Allen Skillicorn Reflects on Eventual Minimum Wage Hike to $15 per Hour

From State Rep. Allen Skillicorn:

Rep. Allen Skillicorn: Minimum Wage Increase will Lead to More Job Loss and More People Leaving Illinois

East Dundee, IL – State Rep. Allen Skillicorn (R-East Dundee) is warning Illinois residents about the high cost of the minimum wage increase the House just approved.

Allen Skillicorn

“I had the privilege of sitting in a great burger restaurant, and I was talking to the owner and she explained to me how she pays her cooks $18 per hour and if we increase the wages for dishwashers and other lower skilled positions then she is going to have to pay her cooks more,” Skillicorn said.

“It is not just about the entry level positions.

“Everyone’s salary will have to go up.”

She said the only way it can work will be to lay some people off and for her to do even more
work than she is doing now.

The consequences of this legislation will be felt across the state for a long time to come.”

The Illinois House today approved legislation (SB 1) to increase the minimum wage to $15 per hour in six years.

“The price of goods and services in Illinois is going to go up and the cost to taxpayers is going to be enormous,” Skillicorn said.

“State government alone is looking at an increase of more than $1 billion in payroll costs.

“Where is the state going to get an extra $1 billion?

“We can hardly pay the bills we have now.

“We are only going to drive jobs away from Illinois and this will lead to Illinois losing even more people.”

House Bill 1 now moves to the Governor’s desk for his signature.


Allen Skillicorn Reflects on Eventual Minimum Wage Hike to $15 per Hour — 3 Comments

  1. Completely lost in the discussion on the new minimum wage law has been the impact on governmental bodies, like school districts and park districts, that hire a large number of people below the $15/hour threshold.

    Cary District 26 spent more than a year negotiating a contract with our support staff union that was carefully designed to blend wages and benefits over the next several years to meet the educational needs of our students on an affordable and sustainable basis.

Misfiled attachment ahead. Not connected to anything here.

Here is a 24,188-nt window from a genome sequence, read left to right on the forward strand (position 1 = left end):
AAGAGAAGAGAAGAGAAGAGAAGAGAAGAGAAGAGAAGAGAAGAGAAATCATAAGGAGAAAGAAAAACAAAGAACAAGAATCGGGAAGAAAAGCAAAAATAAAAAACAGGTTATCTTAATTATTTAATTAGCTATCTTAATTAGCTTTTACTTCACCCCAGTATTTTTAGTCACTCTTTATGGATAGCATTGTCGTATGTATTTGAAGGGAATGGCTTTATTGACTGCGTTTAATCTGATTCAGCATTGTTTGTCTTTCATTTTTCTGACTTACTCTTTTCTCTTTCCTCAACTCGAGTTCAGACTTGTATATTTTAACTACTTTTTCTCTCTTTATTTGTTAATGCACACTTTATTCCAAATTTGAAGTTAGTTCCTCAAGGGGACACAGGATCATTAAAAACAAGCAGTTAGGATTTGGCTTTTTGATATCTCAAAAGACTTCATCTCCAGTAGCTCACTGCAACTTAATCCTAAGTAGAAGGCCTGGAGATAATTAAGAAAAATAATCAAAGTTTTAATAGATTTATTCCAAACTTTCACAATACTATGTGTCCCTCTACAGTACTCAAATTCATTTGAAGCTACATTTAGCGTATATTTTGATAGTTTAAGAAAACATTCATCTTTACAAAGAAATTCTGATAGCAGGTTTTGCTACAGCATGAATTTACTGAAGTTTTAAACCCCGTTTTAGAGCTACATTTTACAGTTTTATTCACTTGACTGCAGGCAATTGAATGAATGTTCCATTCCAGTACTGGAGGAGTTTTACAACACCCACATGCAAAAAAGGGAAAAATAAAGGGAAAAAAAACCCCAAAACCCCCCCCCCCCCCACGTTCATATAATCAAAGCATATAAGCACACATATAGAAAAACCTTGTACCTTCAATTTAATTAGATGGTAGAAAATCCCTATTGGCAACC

The new minimum wage law completely wipes out this contract.

    The District will have to operate with substantially higher than anticipated labor costs as the minimum rate ramps up every year until 2025.

    The district will also absorb additional costs from its vendors that provide services such as janitorial, food service, special education services, 3rd party transportation, etc.

    While businesses have options to offset the financial impact of the new minimum wage increase, such as increasing prices or outsourcing production or relocating to another state, a school district’s choices are very limited.

    A school district can either raise property taxes, eliminate programs to reduce headcount or just run a deficit.

    For a well run district, none of those options are palatable.

  2. **Completely lost in the discussion on the new minimum wage law has been the impact on governmental bodies**

    And, by “completely lost”, do you mean it was one of the main issues that was talked about over and over again in Springfield?

  3. The State specifically ignored the impact on schools and other local governmental units.

    Here’s a recent article describing the analysis out of the governor’s office that excludes any impact related to schools, etc.:

    The key takeaway: “Pritzker offered few details about the cost before the Senate vote, but a memo from the governor’s office obtained Feb. 5 by WCIA-TV included a forecast of the cost JUST for state workers’ wage increases: nearly $1.1 billion.

    That estimate did not include the cost of local government workers’ wage increases, which municipalities are likely to pay for by hiking Illinois’ already-high property taxes.”

    Performing an impact analysis on school districts would have required ISBE to request data from over 850+ districts.

    And ISBE certainly wasn’t going to get involved in an effort to illuminate legislation that Pritzker campaigned on and was being jammed through the legislature at light speed.

    ISBE was not going to try to hinder Pritzker given that their budget is entirely based on the largesse of JB/Madigan/Cullerton.

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